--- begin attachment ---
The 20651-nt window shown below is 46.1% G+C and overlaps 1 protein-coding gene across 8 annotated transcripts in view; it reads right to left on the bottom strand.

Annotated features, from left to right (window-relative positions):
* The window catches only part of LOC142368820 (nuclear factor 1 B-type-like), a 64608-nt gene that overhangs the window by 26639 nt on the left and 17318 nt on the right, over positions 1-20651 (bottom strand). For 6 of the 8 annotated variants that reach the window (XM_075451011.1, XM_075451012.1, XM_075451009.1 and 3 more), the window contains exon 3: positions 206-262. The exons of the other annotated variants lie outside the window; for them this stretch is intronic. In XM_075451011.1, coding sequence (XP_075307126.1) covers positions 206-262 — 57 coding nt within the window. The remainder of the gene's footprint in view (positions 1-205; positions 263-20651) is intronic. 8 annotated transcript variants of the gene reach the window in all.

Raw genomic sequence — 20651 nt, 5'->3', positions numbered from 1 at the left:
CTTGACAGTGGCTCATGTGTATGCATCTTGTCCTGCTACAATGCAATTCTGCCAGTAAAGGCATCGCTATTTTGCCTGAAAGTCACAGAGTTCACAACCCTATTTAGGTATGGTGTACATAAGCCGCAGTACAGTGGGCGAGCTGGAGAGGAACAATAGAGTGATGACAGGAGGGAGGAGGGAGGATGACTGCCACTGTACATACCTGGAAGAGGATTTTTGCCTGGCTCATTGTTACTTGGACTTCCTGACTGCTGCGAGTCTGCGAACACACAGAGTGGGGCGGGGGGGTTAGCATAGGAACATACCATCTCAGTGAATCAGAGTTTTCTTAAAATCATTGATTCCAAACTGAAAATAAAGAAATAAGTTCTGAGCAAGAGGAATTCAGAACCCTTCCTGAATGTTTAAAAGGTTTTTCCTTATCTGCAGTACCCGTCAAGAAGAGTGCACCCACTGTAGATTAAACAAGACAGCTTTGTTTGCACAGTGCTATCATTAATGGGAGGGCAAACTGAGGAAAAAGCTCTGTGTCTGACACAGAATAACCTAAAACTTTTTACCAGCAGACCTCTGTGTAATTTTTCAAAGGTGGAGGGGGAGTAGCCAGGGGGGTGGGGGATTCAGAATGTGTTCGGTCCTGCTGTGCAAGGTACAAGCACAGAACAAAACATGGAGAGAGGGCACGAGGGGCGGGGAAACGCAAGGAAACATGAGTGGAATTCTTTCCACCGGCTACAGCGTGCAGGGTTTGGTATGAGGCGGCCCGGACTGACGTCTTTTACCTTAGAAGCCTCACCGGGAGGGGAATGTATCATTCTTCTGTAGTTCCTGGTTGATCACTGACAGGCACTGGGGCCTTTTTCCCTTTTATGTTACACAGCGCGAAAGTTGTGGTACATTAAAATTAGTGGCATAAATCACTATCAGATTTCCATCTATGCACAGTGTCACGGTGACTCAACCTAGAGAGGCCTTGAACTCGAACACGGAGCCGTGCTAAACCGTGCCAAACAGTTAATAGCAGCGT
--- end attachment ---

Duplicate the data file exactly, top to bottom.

The 20651-nt window shown below is 46.1% G+C and overlaps 1 protein-coding gene across 8 annotated transcripts in view; it reads right to left on the bottom strand.

Annotated features, from left to right (window-relative positions):
* The window catches only part of LOC142368820 (nuclear factor 1 B-type-like), a 64608-nt gene that overhangs the window by 26639 nt on the left and 17318 nt on the right, over positions 1-20651 (bottom strand). For 6 of the 8 annotated variants that reach the window (XM_075451011.1, XM_075451012.1, XM_075451009.1 and 3 more), the window contains exon 3: positions 206-262. The exons of the other annotated variants lie outside the window; for them this stretch is intronic. In XM_075451011.1, coding sequence (XP_075307126.1) covers positions 206-262 — 57 coding nt within the window. The remainder of the gene's footprint in view (positions 1-205; positions 263-20651) is intronic. 8 annotated transcript variants of the gene reach the window in all.

Raw genomic sequence — 20651 nt, 5'->3', positions numbered from 1 at the left:
CTTGACAGTGGCTCATGTGTATGCATCTTGTCCTGCTACAATGCAATTCTGCCAGTAAAGGCATCGCTATTTTGCCTGAAAGTCACAGAGTTCACAACCCTATTTAGGTATGGTGTACATAAGCCGCAGTACAGTGGGCGAGCTGGAGAGGAACAATAGAGTGATGACAGGAGGGAGGAGGGAGGATGACTGCCACTGTACATACCTGGAAGAGGATTTTTGCCTGGCTCATTGTTACTTGGACTTCCTGACTGCTGCGAGTCTGCGAACACACAGAGTGGGGCGGGGGGGTTAGCATAGGAACATACCATCTCAGTGAATCAGAGTTTTCTTAAAATCATTGATTCCAAACTGAAAATAAAGAAATAAGTTCTGAGCAAGAGGAATTCAGAACCCTTCCTGAATGTTTAAAAGGTTTTTCCTTATCTGCAGTACCCGTCAAGAAGAGTGCACCCACTGTAGATTAAACAAGACAGCTTTGTTTGCACAGTGCTATCATTAATGGGAGGGCAAACTGAGGAAAAAGCTCTGTGTCTGACACAGAATAACCTAAAACTTTTTACCAGCAGACCTCTGTGTAATTTTTCAAAGGTGGAGGGGGAGTAGCCAGGGGGGTGGGGGATTCAGAATGTGTTCGGTCCTGCTGTGCAAGGTACAAGCACAGAACAAAACATGGAGAGAGGGCACGAGGGGCGGGGAAACGCAAGGAAACATGAGTGGAATTCTTTCCACCGGCTACAGCGTGCAGGGTTTGGTATGAGGCGGCCCGGACTGACGTCTTTTACCTTAGAAGCCTCACCGGGAGGGGAATGTATCATTCTTCTGTAGTTCCTGGTTGATCACTGACAGGCACTGGGGCCTTTTTCCCTTTTATGTTACACAGCGCGAAAGTTGTGGTACATTAAAATTAGTGGCATAAATCACTATCAGATTTCCATCTATGCACAGTGTCACGGTGACTCAACCTAGAGAGGCCTTGAACTCGAACACGGAGCCGTGCTAAACCGTGCCAAACAGTTAATAGCAGCGT